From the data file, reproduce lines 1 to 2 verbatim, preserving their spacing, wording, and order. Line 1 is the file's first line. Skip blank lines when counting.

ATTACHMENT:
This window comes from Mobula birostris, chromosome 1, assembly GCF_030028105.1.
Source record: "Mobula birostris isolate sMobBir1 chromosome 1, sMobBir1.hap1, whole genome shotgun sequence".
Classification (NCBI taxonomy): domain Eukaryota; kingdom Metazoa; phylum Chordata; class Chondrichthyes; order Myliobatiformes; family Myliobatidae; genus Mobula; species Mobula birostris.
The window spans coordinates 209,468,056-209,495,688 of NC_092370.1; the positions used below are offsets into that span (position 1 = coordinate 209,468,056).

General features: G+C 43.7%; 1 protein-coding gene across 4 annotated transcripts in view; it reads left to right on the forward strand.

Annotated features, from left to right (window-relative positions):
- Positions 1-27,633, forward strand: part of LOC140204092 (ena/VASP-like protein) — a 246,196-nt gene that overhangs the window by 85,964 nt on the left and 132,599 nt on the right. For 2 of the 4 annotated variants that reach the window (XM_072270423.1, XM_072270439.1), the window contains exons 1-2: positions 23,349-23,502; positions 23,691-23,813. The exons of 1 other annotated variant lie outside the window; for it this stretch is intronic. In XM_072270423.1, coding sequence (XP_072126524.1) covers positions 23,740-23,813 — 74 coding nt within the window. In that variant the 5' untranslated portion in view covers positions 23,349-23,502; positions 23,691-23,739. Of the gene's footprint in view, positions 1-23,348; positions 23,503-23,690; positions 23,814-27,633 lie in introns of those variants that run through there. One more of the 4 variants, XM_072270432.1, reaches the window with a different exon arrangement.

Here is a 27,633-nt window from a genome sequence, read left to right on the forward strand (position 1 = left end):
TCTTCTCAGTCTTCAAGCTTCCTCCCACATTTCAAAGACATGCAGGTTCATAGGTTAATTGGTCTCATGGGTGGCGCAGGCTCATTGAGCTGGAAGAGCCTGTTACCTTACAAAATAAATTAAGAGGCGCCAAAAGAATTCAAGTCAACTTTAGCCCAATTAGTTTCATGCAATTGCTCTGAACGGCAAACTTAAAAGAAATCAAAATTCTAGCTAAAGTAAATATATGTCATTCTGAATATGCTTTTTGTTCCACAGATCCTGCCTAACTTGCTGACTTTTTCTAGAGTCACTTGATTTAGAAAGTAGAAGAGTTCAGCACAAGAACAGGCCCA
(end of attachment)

This window comes from Mobula birostris, chromosome 1, assembly GCF_030028105.1.
Source record: "Mobula birostris isolate sMobBir1 chromosome 1, sMobBir1.hap1, whole genome shotgun sequence".